IATA slams govt for hike in airport charges, delay in infrastructure development

PTI Beijing | Updated on March 12, 2018 Published on June 11, 2012


India today came under sharp attack for the recent hike in charges at Delhi airport and major delays in building new airports and strengthening infrastructure.

The International Air Transport Association (IATA) said that the hike in Delhi airport charges was “clearly unacceptable” and the government should encourage the aviation sector for overall economic growth.

Observing that the Airports Economic Regulatory Authority of India allowed 346 per cent hike in Delhi airport charges, the IATA Director-General and CEO, Mr Tony Tyler, said “this is clearly unacceptable’’.

“Delhi International Airport Ltd (DIAL) has to pay 46 per cent of its revenue to the government... This is neither in the interest of the airlines nor of the airport.’’


Addressing the annual general meeting of the International Air Transport Association (IATA) here, Mr Tyler said he would be holding discussions with Indian authorities on this issue soon.

He also expressed hope that “there might be some common ground” which could be found to protect airlines’ and consumers’ interests.

“Governments often miss the mark with economic regulation of infrastructure supplies... The (airport) regulator in South Africa allowed a 161 per cent increase in airport charges...

“This was outdone by the Indian regulator which allowed a 346 per cent increase in Delhi, making it among the world’s most expensive airports,” he said.

Both the Indian and the South African airport regulators “failed to protect the public interest”, though they followed the prescribed guidelines to allow the massive hike in airport charges and user development fees for passengers.

Aviation infrastructure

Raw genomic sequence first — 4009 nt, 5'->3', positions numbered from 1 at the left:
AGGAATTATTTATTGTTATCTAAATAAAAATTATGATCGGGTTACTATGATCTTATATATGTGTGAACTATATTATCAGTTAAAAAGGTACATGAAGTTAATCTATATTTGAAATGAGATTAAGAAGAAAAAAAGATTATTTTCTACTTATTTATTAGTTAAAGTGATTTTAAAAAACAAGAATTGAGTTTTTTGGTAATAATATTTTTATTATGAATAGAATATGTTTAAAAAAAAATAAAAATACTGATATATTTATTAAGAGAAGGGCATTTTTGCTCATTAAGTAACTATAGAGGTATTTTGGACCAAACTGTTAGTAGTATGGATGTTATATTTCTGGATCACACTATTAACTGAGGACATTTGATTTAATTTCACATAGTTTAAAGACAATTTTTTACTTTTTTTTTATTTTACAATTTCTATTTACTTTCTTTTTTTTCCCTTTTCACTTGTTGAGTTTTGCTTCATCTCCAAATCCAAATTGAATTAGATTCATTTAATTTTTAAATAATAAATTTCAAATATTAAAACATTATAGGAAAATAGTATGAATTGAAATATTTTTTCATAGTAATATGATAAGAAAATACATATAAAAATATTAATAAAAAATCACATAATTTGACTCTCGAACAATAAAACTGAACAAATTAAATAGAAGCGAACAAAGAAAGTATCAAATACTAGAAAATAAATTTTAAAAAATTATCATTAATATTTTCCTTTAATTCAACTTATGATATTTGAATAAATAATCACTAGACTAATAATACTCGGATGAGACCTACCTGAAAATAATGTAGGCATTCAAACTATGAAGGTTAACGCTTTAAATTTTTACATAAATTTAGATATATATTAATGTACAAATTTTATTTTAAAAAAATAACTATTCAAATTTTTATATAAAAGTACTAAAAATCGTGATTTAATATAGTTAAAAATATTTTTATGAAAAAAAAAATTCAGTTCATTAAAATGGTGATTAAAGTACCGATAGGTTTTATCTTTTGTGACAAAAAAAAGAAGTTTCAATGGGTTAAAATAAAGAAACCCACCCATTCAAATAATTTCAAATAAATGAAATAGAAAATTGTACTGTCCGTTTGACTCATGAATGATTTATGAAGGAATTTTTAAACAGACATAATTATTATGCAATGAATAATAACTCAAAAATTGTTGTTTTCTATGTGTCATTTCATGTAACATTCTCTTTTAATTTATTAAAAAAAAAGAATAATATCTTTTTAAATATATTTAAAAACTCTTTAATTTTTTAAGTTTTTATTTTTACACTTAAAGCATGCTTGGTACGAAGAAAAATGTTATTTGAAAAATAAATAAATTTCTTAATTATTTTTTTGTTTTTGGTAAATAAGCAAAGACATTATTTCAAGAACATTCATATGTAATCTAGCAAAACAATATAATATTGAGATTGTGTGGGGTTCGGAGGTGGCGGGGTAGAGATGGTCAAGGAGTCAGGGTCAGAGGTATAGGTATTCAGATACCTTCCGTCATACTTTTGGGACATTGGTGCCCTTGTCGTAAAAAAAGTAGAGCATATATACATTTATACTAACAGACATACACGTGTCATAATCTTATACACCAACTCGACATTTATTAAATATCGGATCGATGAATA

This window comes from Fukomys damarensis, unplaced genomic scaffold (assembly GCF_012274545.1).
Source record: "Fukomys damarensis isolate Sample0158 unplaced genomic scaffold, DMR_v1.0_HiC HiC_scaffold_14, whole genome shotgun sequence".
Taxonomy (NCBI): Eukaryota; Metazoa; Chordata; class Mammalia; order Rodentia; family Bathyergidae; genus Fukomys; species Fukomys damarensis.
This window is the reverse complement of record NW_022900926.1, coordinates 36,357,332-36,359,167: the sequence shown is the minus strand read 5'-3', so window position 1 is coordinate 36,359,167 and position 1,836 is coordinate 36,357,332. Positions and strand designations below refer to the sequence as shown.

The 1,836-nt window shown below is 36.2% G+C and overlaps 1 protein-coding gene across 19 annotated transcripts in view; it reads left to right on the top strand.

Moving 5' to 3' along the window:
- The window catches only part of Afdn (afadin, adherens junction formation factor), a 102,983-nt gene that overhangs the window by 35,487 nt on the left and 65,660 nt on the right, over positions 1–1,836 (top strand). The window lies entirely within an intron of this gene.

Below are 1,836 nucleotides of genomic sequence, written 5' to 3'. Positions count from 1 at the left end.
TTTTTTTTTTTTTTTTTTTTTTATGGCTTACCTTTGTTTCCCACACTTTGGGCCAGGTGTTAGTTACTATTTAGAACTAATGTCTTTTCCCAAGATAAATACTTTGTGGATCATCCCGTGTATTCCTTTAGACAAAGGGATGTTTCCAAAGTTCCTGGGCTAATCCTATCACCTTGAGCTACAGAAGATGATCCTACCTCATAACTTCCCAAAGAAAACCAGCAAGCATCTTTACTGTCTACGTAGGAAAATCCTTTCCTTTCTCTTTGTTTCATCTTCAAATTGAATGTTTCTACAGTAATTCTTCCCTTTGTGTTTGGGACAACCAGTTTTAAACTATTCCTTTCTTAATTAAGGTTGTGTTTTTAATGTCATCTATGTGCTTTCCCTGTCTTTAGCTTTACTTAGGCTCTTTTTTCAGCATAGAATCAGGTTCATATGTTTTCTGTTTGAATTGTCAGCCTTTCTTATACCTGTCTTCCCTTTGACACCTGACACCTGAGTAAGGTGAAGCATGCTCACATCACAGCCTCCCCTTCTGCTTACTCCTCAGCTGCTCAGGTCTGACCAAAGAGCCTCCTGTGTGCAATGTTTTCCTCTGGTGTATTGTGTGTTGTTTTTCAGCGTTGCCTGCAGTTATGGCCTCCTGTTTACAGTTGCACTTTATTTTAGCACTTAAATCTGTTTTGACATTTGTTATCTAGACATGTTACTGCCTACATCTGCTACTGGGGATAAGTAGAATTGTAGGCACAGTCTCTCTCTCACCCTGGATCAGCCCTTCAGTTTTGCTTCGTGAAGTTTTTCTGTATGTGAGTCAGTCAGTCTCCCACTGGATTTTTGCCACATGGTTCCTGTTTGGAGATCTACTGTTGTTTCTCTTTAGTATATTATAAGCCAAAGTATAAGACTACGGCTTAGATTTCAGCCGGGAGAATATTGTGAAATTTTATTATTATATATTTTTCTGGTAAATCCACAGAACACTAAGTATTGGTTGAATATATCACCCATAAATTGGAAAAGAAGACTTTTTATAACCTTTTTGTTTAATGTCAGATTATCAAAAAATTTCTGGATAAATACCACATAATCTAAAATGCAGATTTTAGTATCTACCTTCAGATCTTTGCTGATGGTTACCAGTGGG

On aviation infrastructure in India and other parts of the world, Mr Tyler lamented that “Mumbai’s much-needed new airport (at Navi Mumbai) will not open as scheduled in 2014 — construction has not even started”.

“Airlines need infrastructure to grow. Just like taxes and regulation, some governments understand and reap the benefits.

Others don’t and the economy suffers the consequences,” the IATA chief said.

He said the governments must build regulations that support jobs and economic growth by keeping the cost of connectivity reasonable.

Industry outlook

Releasing the global industry outlook, Mr Tyler said the global airline profits were expected to be $3 billion this year, significantly down from $7.9 billion in 2011 and $15.8 billion in 2010.

The major challenges were high jet fuel prices and economic uncertainty, particularly in Europe that was affecting Asia-Pacific region.

“This will be the second year of declining returns since airline profits peaked in 2010,” he said, adding that the projected industry profit of $3 billion would yield a net profit margin of “just 0.5 per cent’’.

Compared with the previous forecast in March, North American and Latin American carriers are expected to see improved prospects. The outlook for African carriers is unchanged.

But the outlook for European, Asia-Pacific and West Asian carriers has been downgraded, with European losses now expected to be $ 1.1 billion, which is nearly double the previously forecast $600-million loss, the report said.

Asia-Pacific airlines are expected to make the largest contribution to the industry profits of estimated $2 billion, which is less than half the $4.9-billion profit that the region delivered in 2011.

The slowdown in the Indian and Chinese economies was a factor in the slow growth environment, the IATA report said.

Published on June 11, 2012
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